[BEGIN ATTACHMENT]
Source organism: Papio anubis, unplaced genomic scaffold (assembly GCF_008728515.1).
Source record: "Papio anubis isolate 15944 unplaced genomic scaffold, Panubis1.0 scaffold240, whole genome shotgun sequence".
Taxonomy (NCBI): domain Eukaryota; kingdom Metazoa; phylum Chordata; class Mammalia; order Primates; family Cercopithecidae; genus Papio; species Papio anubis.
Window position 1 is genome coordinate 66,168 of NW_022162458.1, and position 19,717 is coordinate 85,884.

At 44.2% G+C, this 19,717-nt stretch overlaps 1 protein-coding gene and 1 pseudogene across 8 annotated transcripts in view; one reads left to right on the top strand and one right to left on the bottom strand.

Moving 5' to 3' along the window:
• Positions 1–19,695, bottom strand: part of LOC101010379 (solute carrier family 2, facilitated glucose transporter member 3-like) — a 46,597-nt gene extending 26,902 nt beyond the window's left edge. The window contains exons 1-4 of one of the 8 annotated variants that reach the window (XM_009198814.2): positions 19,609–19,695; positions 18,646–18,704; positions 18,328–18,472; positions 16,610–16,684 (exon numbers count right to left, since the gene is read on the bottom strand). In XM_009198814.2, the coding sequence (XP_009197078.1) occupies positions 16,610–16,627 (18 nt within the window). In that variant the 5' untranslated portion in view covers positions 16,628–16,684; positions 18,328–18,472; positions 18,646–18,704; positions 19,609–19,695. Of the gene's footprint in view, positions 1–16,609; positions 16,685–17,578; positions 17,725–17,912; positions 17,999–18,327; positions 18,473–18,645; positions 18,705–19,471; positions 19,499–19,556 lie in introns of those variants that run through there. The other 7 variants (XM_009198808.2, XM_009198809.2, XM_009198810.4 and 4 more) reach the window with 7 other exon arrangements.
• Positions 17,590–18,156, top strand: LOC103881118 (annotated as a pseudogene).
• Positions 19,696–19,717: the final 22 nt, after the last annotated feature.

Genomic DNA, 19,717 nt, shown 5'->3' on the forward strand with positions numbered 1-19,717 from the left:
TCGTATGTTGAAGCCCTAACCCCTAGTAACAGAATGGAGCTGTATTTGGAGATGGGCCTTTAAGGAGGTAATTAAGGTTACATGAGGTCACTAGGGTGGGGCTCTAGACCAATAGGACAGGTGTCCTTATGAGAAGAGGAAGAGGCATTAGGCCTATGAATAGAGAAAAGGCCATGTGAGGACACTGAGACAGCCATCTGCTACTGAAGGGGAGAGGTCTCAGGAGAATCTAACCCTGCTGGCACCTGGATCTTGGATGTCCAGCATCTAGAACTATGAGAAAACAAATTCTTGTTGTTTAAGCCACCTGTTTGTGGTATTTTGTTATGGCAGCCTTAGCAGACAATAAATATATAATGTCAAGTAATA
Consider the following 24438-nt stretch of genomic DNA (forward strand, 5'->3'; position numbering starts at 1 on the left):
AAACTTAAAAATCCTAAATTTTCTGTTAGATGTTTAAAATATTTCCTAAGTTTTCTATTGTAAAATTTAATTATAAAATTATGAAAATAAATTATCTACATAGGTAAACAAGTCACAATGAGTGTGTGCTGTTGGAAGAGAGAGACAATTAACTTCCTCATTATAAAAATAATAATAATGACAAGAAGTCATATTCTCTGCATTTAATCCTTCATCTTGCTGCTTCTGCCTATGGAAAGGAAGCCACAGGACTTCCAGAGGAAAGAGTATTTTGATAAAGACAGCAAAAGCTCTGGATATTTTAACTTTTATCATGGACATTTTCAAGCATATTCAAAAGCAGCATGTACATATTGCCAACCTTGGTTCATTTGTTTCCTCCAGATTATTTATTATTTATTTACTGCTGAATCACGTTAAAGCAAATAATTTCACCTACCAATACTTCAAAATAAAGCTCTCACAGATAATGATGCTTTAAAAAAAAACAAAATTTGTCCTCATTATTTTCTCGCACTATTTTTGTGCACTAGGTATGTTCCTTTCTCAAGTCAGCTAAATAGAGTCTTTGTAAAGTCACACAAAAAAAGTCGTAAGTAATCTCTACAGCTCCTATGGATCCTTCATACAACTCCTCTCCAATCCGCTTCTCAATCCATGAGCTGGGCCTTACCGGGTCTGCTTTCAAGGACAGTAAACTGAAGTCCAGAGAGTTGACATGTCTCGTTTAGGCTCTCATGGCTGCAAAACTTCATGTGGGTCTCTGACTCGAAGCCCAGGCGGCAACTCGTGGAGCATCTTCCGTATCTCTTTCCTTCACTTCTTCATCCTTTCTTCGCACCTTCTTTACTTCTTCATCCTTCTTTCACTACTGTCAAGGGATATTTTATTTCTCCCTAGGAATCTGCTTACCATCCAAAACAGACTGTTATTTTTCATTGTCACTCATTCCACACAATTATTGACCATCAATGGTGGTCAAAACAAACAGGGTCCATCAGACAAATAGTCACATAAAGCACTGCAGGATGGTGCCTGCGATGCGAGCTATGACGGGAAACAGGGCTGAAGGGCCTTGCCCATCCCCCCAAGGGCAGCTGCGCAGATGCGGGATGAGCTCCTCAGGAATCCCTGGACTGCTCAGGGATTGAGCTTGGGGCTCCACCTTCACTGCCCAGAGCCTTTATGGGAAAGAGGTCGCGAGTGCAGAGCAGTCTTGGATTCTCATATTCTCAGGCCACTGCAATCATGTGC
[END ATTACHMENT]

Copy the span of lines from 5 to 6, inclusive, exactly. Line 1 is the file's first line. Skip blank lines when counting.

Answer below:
At 44.2% G+C, this 19,717-nt stretch overlaps 1 protein-coding gene and 1 pseudogene across 8 annotated transcripts in view; one reads left to right on the top strand and one right to left on the bottom strand.

Moving 5' to 3' along the window: